The French government’s determination to push for pension reform does not appear to be wavering in the face of mounting calls for protest by trade unions, students, teachers and the ‘yellow vest’ movement. EURACTIV France reports.
The government in Paris is determined to push ahead with its pension reform, even if this means that strikes could block part of France.
That is because the rail workers’ General Confederation of Labour (CGT-Cheminots) initially called for an unlimited strike to take place on 5 December, to protest against the amendment of the special pension schemes included in the government’s reform.
Most of the unions have joined the movement: the General Confederation of Labour (CGT), the Workers’ Force (FO), as well as France’s main trade union in the education sector, FSU. The French group of trade unions Solidaires and the teachers’ union SE-UNSA also joined the call.
“Every time we touch the pension system, there are strikes. I am not saying that we will avoid strikes, even long ones. Still, my goal is to show the French that the future system is more advantageous, fairer and more solid,” Prime Minister Édouard Philippe explained in an interview with Bloomberg on Tuesday (12 November).
But social discontent is not limited to the issue of pensions. While France appears to be in a period of recovery, and the unemployment rate is at its lowest level in about a decade, many French people are far from being satisfied.
French GDP is expected to rise by 1.3% in 2019, which is more than the expected increase for the eurozone (1.2% according to the National Institute of Statistics and Economic Studies INSEE), while measures taken in favour of households are having an impact on consumption.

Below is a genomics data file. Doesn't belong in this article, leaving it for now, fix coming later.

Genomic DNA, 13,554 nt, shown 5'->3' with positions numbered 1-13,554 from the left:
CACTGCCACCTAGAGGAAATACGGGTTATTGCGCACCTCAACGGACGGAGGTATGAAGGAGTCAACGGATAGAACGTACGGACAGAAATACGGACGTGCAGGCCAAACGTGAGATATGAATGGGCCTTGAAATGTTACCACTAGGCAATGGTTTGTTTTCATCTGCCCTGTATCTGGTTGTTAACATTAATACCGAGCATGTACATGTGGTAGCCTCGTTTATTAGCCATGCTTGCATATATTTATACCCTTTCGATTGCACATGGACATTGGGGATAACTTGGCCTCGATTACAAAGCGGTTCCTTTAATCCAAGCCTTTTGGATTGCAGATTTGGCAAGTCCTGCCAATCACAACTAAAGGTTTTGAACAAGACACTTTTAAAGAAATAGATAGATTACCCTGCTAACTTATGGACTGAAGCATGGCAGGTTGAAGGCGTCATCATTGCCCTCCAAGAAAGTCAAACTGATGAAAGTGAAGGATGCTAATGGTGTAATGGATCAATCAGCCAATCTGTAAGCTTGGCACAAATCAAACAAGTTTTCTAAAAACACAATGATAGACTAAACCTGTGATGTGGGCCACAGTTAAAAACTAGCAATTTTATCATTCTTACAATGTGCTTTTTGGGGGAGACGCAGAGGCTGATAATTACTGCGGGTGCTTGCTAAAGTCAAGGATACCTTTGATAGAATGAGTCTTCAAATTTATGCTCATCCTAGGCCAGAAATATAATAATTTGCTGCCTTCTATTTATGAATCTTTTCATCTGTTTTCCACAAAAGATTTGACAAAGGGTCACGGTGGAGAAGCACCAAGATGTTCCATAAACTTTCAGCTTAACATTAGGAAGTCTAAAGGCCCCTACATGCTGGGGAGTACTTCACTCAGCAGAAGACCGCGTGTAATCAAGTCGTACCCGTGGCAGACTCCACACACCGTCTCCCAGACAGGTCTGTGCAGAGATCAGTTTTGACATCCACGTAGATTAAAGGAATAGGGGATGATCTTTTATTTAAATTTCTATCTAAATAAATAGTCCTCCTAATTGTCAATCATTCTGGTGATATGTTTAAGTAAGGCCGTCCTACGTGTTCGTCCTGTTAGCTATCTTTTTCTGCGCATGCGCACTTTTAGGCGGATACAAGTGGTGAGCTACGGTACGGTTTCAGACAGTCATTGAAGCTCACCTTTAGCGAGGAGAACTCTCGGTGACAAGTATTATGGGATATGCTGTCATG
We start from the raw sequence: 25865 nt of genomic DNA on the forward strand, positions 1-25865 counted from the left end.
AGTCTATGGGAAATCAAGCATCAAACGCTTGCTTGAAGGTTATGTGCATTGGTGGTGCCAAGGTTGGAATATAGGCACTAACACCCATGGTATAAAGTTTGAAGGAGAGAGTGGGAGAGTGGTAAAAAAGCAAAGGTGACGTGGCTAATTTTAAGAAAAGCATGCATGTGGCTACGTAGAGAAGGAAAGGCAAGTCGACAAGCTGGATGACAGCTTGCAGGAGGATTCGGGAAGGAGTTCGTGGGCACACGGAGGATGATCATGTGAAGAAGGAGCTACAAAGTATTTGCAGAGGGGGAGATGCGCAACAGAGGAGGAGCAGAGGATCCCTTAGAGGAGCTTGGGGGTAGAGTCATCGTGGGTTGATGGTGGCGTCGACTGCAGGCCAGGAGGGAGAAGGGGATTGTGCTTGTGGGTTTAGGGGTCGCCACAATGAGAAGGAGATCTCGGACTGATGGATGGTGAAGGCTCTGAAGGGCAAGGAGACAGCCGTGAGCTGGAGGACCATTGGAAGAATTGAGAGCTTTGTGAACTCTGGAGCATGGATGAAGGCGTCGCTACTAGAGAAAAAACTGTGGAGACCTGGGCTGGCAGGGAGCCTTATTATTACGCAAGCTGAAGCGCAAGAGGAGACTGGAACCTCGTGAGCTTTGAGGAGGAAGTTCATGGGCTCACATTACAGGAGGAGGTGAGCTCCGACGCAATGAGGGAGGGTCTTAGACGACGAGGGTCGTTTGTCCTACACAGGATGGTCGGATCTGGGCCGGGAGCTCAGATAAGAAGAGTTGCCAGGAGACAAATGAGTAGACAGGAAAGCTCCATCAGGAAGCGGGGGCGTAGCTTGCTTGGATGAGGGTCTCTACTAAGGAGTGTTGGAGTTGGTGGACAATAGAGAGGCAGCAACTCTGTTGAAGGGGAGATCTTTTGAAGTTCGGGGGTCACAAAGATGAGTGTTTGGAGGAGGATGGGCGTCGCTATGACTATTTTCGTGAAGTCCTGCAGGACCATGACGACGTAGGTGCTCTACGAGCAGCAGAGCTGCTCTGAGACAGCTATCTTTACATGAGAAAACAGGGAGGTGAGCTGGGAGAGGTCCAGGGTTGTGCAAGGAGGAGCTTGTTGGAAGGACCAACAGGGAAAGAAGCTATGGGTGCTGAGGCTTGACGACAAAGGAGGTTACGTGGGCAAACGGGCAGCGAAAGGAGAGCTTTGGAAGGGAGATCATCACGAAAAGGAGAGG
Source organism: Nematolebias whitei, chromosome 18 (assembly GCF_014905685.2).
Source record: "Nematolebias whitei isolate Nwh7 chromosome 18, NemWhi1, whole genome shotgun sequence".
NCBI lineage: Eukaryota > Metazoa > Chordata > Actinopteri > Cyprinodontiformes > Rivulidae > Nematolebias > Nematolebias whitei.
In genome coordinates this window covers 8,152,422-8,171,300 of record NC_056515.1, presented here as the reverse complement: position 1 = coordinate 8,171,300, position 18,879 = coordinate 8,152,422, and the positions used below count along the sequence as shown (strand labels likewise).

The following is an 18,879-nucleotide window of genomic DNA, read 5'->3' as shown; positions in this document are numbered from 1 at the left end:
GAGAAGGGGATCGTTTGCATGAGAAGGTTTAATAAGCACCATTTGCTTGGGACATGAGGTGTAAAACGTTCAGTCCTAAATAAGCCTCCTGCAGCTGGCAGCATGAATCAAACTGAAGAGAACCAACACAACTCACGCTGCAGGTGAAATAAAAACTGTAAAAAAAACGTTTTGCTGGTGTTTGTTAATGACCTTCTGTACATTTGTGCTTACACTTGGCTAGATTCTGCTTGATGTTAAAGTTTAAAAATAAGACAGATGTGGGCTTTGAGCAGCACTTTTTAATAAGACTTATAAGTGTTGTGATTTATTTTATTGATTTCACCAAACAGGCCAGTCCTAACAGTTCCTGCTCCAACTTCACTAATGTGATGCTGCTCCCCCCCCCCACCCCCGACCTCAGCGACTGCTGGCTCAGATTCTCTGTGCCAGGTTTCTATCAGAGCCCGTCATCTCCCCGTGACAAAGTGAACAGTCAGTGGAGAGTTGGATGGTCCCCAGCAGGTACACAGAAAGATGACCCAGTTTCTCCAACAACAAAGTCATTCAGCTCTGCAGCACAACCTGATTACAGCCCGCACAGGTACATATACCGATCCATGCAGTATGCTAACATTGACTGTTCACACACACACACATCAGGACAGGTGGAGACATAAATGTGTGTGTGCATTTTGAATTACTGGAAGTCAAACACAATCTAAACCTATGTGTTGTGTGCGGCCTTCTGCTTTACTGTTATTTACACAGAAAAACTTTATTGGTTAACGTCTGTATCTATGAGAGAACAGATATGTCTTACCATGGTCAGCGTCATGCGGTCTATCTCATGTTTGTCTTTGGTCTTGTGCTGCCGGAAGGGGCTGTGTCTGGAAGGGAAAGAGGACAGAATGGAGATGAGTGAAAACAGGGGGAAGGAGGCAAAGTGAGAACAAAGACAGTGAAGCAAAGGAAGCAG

But many employment sectors are under pressure and cannot find suitable candidates. This is especially the case for manual jobs such as carpentry, plumbing or catering, but also in the IT sector.
The ‘yellow vest’ movement and students join
While the yellow vest movement, prompted by a major protest on 17 November 2018, appears to have run out of steam, some of them are still very active. The costly measures announced by the government to address the problems pointed out by the movement – €17 billion in the form of an increase in the value of the work premium and tax cuts – were not enough.
The yellow vest movement has decided to join the trade union movement in Montpellier on 5 December.
“We are still invisible,” said prominent yellow vest member Ingrid Levavasseur during a debate at the Forum for Peace in Paris on 13 November. Levavasseur had tried and failed to compile an election list for the European elections which took place in May 2019.
Michel Colombier, IDDRI’s scientific director, pointed out that “our societies are based on a social contract that is no longer adapted to reality”.
Besides, student demands should also be taken into account, especially after a student at Lyon II was injured after he set himself on fire in protest against the rising costs of university life on 8 November.
This act of protest has led to numerous demonstrations in other universities. Students denounce the precariousness of their situation, while some struggle to obtain healthcare or even eat.
The movement for special pension schemes did not gain massive support during the 13 September strike, but the accumulation of demands from those dissatisfied could generate more blockades across France in December.
[Edited by Zoran Radosavljevic]